Responding to Disillusionment with Oneself

Commenting on the third stage of the Way of Purgation, disillusionment with oneself, Father Benson notes: “If a soul has come so far as this, it is extremely rare that sheer pride should be her ruin. The very knowledge of herself that she has gained is an effectual cure of any further real complacency.”

“Yet there are other dangers that face her, and of these one at least may be pride under the very subtle disguise of extravagant humility. ‘Since I am so worthless,’ she may be tempted to say, ‘I had better never again attempt those high flights and those aspirations after friendship with my God. Let me give up, once and for all, my dreams of perfection, and my hopes of actual union with my Lord.'”

“Or her self-knowledge may take the form of despair. . . . ‘I have forfeited,’ cries a soul such as this—a soul which has lost the excuse of pride, but yet clings to its substance—’I have forfeited the Friendship of Christ once and for all. It is impossible that I who have tasted of the heavenly gift should be renewed again unto repentance. He chose me, and I failed Him. He loved me, and I have loved myself only.'”

“And yet, if the soul only knew it, now is the very moment to which all the preceding stages have led. Now is the very instant in which the beloved soul, having learnt her last lesson of the Purgative Way, is fit. . . . Christ can be her all. No longer can pride, whether whole or wounded, keep her from Him.”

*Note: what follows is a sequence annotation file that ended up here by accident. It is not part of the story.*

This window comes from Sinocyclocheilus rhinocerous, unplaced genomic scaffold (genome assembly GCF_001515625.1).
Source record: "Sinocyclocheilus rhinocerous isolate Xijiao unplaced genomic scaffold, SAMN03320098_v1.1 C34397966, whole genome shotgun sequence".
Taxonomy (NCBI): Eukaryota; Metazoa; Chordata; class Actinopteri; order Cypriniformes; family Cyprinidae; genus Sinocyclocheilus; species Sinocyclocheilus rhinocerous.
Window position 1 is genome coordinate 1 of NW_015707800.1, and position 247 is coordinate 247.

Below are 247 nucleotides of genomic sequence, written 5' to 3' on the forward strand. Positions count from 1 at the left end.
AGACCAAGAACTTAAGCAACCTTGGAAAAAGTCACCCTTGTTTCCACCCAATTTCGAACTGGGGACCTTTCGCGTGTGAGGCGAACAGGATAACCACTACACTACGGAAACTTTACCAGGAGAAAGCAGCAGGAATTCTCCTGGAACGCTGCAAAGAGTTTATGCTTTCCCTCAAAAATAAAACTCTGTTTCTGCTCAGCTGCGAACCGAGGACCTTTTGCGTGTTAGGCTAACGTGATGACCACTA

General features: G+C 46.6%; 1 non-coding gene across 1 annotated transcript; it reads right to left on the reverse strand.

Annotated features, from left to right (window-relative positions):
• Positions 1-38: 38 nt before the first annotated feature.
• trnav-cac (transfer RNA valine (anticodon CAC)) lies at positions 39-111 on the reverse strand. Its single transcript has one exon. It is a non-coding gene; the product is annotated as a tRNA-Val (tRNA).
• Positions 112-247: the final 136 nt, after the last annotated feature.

“The way of the spiritual path is strewn with the wrecks of souls that might have been friends of Christ. This one faltered, because Christ put off his ornaments; this one because Christ did not allow her to think that His graces were Himself; a third because wounded pride still writhed. . . . All these stages and processes are known. . . . But the end and lesson of them all is the same—that Christ purges His friends of all that is not of Him; . . . for no soul can learn the strength and the love of God, until she has cast her whole weight upon Him.”

Quotations from Robert Hugh Benson, The Friendship of Christ (London: Longmans, Green, and Co., 1912).

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